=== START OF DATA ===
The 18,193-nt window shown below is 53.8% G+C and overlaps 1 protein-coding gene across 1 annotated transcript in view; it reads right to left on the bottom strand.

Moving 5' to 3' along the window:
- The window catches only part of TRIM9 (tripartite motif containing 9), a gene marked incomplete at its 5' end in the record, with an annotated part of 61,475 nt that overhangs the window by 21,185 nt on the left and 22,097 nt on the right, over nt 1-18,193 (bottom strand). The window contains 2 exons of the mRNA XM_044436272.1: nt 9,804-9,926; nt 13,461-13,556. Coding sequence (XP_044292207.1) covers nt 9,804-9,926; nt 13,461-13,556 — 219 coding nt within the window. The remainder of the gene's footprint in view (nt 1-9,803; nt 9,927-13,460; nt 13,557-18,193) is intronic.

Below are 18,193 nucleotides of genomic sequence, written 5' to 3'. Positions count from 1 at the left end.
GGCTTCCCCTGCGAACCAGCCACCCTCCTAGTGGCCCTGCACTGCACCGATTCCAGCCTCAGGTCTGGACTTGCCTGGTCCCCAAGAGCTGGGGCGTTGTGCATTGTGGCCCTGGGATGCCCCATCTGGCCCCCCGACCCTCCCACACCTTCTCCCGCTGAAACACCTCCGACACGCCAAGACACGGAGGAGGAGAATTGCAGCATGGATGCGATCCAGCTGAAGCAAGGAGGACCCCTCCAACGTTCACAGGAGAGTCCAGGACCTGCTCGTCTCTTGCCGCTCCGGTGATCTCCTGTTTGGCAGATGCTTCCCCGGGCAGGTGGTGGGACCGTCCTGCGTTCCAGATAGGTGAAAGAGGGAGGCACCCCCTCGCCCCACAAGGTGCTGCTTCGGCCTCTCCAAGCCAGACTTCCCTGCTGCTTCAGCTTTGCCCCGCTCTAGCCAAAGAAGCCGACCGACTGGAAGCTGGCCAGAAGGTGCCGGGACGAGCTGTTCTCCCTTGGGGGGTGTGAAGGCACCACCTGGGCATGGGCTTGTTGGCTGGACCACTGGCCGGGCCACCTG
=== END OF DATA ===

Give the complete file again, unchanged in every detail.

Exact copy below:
The 18,193-nt window shown below is 53.8% G+C and overlaps 1 protein-coding gene across 1 annotated transcript in view; it reads right to left on the bottom strand.

Moving 5' to 3' along the window:
- The window catches only part of TRIM9 (tripartite motif containing 9), a gene marked incomplete at its 5' end in the record, with an annotated part of 61,475 nt that overhangs the window by 21,185 nt on the left and 22,097 nt on the right, over nt 1-18,193 (bottom strand). The window contains 2 exons of the mRNA XM_044436272.1: nt 9,804-9,926; nt 13,461-13,556. Coding sequence (XP_044292207.1) covers nt 9,804-9,926; nt 13,461-13,556 — 219 coding nt within the window. The remainder of the gene's footprint in view (nt 1-9,803; nt 9,927-13,460; nt 13,557-18,193) is intronic.

Below are 18,193 nucleotides of genomic sequence, written 5' to 3'. Positions count from 1 at the left end.
GGCTTCCCCTGCGAACCAGCCACCCTCCTAGTGGCCCTGCACTGCACCGATTCCAGCCTCAGGTCTGGACTTGCCTGGTCCCCAAGAGCTGGGGCGTTGTGCATTGTGGCCCTGGGATGCCCCATCTGGCCCCCCGACCCTCCCACACCTTCTCCCGCTGAAACACCTCCGACACGCCAAGACACGGAGGAGGAGAATTGCAGCATGGATGCGATCCAGCTGAAGCAAGGAGGACCCCTCCAACGTTCACAGGAGAGTCCAGGACCTGCTCGTCTCTTGCCGCTCCGGTGATCTCCTGTTTGGCAGATGCTTCCCCGGGCAGGTGGTGGGACCGTCCTGCGTTCCAGATAGGTGAAAGAGGGAGGCACCCCCTCGCCCCACAAGGTGCTGCTTCGGCCTCTCCAAGCCAGACTTCCCTGCTGCTTCAGCTTTGCCCCGCTCTAGCCAAAGAAGCCGACCGACTGGAAGCTGGCCAGAAGGTGCCGGGACGAGCTGTTCTCCCTTGGGGGGTGTGAAGGCACCACCTGGGCATGGGCTTGTTGGCTGGACCACTGGCCGGGCCACCTG